Workforce scarcity wreaks havoc on Montana’s behavioral well being suppliers | State & Regional


Intermountain has a campus in Helena.

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When there are no places in Montana, children can be sent out of the state at significantly higher costs and less likely to reunite with their families, said Mary Windecker, executive director of the Behavioral Health Alliance of Montana.

Between 2019 and 2020, 30% more children were sent to mental health homes outside of the state and 20% more to therapeutic group homes outside of Montana, according to Windecker.

As traumatic as the closure of a therapeutic children’s home is, it would be unthinkable for Bugni what would happen if AWARE could not look after group homes for people with developmental disabilities.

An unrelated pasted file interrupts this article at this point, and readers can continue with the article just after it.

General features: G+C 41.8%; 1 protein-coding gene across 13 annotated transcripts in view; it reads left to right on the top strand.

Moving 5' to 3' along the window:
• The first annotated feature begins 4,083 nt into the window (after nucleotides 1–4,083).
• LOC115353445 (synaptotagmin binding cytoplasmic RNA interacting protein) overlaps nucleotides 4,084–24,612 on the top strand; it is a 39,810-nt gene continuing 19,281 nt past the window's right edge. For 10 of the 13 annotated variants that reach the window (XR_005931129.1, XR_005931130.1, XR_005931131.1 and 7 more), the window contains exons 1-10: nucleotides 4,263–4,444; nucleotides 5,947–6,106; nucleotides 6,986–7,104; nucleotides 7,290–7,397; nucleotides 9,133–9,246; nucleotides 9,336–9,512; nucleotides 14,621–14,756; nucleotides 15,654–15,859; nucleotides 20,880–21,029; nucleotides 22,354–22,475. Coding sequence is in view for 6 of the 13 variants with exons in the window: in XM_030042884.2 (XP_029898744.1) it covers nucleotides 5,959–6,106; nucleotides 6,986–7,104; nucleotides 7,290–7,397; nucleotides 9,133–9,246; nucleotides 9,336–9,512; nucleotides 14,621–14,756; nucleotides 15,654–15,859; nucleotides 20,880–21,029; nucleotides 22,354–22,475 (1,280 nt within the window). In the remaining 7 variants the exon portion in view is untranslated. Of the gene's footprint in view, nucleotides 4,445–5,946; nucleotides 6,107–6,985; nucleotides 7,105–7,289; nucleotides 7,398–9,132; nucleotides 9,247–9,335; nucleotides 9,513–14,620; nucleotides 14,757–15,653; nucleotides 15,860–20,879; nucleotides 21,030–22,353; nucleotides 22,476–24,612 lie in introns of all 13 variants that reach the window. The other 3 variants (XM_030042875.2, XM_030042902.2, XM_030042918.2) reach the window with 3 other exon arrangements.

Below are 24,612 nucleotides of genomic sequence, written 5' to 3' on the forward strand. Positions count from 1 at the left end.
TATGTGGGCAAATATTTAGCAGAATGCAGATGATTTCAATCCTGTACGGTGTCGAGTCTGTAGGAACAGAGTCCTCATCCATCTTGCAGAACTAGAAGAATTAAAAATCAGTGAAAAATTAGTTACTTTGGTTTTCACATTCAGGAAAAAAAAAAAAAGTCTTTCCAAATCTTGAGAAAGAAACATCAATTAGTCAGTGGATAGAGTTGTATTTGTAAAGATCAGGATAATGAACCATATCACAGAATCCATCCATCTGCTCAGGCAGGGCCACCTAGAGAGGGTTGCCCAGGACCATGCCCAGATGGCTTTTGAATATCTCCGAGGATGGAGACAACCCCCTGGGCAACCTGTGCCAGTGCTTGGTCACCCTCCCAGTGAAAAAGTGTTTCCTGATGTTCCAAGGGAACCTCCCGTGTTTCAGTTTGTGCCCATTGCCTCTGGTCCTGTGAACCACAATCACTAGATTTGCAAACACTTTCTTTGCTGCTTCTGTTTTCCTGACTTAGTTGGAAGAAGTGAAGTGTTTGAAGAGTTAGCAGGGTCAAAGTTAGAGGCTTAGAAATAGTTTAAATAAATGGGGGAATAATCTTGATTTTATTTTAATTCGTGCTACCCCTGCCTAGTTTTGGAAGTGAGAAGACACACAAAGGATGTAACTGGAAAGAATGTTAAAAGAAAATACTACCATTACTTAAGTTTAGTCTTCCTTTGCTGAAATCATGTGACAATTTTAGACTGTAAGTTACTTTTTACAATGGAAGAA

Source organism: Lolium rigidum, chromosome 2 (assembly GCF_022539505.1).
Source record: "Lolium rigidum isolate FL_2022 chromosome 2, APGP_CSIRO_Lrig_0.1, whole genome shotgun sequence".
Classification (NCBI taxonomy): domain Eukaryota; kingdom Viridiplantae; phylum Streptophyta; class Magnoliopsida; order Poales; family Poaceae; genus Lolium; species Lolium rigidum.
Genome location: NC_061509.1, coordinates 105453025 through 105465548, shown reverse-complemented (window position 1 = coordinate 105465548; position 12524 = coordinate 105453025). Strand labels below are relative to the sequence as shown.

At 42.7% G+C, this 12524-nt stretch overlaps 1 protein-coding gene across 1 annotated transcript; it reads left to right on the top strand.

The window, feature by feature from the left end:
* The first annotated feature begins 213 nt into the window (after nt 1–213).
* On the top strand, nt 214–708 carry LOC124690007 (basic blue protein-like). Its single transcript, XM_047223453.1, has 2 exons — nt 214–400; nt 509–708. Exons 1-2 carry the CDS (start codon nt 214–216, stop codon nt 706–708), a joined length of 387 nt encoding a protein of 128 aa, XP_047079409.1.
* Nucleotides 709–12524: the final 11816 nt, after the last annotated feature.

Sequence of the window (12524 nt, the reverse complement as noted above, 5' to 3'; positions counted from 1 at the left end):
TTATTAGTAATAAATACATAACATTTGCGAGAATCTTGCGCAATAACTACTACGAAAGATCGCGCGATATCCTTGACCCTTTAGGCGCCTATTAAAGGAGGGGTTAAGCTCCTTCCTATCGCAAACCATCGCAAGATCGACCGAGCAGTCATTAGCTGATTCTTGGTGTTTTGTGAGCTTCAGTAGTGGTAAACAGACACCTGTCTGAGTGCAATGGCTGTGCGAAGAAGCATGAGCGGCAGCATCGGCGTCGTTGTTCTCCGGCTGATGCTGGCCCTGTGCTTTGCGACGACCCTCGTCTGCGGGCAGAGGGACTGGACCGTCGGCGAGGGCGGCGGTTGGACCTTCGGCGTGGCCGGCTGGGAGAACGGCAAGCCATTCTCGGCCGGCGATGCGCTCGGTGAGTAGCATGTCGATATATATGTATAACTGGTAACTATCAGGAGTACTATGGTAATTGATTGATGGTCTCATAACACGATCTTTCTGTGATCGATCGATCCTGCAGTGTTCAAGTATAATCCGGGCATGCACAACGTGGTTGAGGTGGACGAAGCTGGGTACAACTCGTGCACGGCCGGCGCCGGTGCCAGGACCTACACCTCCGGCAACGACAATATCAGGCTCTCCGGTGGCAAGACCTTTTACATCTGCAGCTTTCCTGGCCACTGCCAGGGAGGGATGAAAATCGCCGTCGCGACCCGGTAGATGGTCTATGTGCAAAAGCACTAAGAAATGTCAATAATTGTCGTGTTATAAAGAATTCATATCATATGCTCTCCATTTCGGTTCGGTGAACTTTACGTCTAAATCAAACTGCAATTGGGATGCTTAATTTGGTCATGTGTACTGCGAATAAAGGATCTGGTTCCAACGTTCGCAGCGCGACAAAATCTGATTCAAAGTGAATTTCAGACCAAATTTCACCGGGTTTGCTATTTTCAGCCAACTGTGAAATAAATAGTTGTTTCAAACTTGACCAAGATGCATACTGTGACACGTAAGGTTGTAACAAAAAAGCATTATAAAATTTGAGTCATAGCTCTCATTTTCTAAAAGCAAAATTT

“We are their home for developmental disability services,” said Bugni. “There are people in the service we’ve been serving for 30 to 40 years now. You are with us on long-term internships. The ability to have them under a guardian is impractical. There are people who have very intense needs and to expect a family to satisfy them is unrealistic. “

AWARE has approximately 170 open positions out of approximately 900 full-time positions. This reflects an already reduced capacity to relieve some of the pressure on the remaining employees.

‘There is no possibility’

Debora Speyer is the co-guardian of Devin, a 26-year-old who has been with AWARE since 2012 and lives in a residential group in Butte. Speyer met Devin when he was 7 years old and she took care of short-term care. Their weekly meetings rose to two, then three times a week, and eventually Speyer played a constant role in Devin’s life as a foster parent.

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